By Jill Fox
As the one year commemoration of Marjory Stoneman Douglas’ 17 fallen eagles draws near, the families continue their fight for the safety of our children.
Heading to Washington D.C. on Tuesday to meet with members of congress and the senate to promote the three school safety initiatives they would like to see passed into law, Stand with Parkland is on a mission.
The organization’s goal is to cover the three pillars of school safety: campus security, improved mental health programs and responsible firearms ownership.
Founded by all 17 families who lost someone on February 14, they joined forces to take action on school violence so that no other families would have to experience the pain that they had to endure.
“One thing we want to do is get people to have discussions, listen to one another, and find a consensus and take that agreement, bring it to the policy makers and have laws enacted that help keep people safe,” said Stand With Parkland President, Tony Montalto, father of Gina.
A captain with United Airlines close to 30 years, Montalto and his family have lived in Parkland for 12. He said that it’s a great community, and if he could take out one horrible day, it would be wonderful.
He explained that the families all created Stand with Parkland together. Everybody wanted to do something.
“I was voted in as the leader, but it’s about all of us,” said Montalto.
Within the organization, everybody has a voice, but functionally to make things operate, they have a seven member panel.
Tom Hoyer, father of Luke, is the treasurer, and Phil Schentrup, father of Carmen, is the secretary, while the rest of the families serve on an advisory council.
Early on, the 17 families realized that they had a voice when they spoke out together. However, they were grieving, and weren’t quite ready to move forward. Montalto said that it took them some time to find their consensus position and decide what they wanted to do.
Some of the families have traveled to Washington, D.C. on multiple occasions. They were instrumental in lobbying for the MSD Public safety Act, that passed in March 2018. They helped push two acts over the finish line by writing letters to the House and Senate, the STOP School violence act, which gives federal dollars to schools and the Fix NICS Act, that helped plug holes in the background check system.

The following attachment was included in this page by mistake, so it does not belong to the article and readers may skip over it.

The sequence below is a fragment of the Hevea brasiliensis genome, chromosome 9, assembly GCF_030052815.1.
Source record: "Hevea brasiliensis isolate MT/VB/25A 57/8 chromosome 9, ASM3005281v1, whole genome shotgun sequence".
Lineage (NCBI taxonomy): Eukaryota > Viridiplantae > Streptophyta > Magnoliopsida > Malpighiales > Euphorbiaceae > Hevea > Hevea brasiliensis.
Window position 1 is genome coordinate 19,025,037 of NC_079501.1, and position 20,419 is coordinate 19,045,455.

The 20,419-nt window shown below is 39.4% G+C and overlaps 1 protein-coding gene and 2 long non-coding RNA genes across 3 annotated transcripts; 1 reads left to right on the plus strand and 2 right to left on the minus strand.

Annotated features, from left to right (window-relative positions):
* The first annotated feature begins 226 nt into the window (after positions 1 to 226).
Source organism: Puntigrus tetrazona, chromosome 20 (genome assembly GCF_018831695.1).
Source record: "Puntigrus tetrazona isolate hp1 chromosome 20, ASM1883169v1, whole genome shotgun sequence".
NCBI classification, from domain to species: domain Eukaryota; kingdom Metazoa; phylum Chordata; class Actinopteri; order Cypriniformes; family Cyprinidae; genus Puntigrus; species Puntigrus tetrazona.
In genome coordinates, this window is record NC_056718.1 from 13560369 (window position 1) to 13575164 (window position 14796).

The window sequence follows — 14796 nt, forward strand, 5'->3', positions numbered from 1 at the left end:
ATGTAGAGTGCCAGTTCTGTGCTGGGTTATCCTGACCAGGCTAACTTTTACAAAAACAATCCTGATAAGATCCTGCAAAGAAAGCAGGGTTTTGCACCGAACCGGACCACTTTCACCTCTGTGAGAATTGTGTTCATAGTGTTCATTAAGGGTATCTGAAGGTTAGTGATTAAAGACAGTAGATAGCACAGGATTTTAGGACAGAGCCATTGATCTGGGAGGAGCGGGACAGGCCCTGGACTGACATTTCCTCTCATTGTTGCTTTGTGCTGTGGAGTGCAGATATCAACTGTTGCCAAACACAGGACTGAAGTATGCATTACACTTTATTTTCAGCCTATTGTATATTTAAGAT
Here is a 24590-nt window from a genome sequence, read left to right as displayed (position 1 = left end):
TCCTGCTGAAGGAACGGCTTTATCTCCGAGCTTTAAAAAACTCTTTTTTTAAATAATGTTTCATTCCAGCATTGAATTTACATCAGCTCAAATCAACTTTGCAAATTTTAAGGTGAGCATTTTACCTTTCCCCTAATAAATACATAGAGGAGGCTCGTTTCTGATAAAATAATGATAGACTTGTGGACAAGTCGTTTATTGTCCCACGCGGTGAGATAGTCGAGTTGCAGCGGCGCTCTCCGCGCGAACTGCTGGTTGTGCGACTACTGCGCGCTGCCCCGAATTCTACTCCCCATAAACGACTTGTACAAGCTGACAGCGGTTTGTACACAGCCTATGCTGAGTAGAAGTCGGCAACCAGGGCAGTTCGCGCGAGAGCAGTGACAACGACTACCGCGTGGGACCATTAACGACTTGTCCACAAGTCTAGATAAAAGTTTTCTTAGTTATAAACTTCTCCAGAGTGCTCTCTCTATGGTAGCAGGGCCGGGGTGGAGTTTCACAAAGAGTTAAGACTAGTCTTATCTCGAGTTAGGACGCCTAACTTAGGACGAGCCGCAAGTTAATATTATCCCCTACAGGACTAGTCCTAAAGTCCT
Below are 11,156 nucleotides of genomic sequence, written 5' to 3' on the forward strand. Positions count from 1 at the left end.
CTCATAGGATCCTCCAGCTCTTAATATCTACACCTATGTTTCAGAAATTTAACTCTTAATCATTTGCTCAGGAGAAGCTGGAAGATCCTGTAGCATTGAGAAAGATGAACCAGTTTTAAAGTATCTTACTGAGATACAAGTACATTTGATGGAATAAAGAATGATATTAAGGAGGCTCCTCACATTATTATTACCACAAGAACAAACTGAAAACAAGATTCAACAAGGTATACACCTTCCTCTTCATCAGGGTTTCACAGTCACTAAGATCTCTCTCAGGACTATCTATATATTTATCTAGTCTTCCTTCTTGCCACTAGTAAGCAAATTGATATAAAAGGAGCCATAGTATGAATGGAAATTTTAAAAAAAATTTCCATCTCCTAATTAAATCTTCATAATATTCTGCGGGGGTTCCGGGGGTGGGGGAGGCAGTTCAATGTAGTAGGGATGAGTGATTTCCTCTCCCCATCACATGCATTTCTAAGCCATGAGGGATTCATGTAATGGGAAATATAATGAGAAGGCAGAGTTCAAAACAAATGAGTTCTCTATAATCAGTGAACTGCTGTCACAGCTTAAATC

Although Stand with Parkland doesn’t have a set meeting schedule, they get together as needed and Montalto said that there is work going on all the time. While some of the families are more active than others, they all agree on those key factors of securing campuses, better mental-health screenings and programs for the people who need help, and responsible firearms ownership.
“Without looking at all three of these components, we are not going to solve this uniquely American tragedy of mass shootings in schools,” said Montalto.
What separates Stand with Parkland from most groups is that they are nonpartisan. They’re working with all levels of government, and they have a strong message: to keep children and staff members safe at school.
Now, they are just trying to build their membership base and their finances. A few local businesses have provided sponsorships, but the organization is in further need of fundraising efforts.
Some ways to get involved are to join Stand with Parkland, follow them on social media, or provide a small donation each month. They also have an engagement tool on the site which automatically populates a petition to their appropriate senator and congressmen based on ones address.
For the commemoration on February 14, there will be nothing official from the organization.
Montalto said that day is not about political action or causes. It’s dedicated to the 17 wonderful people who were lost. All of the families know that they are blessed to have had so much support from a loving community, and they appreciate everything that everybody has done.
“We need to remember the victims, the people they were, the causes they believed in, and just remember that it came at a very high cost.”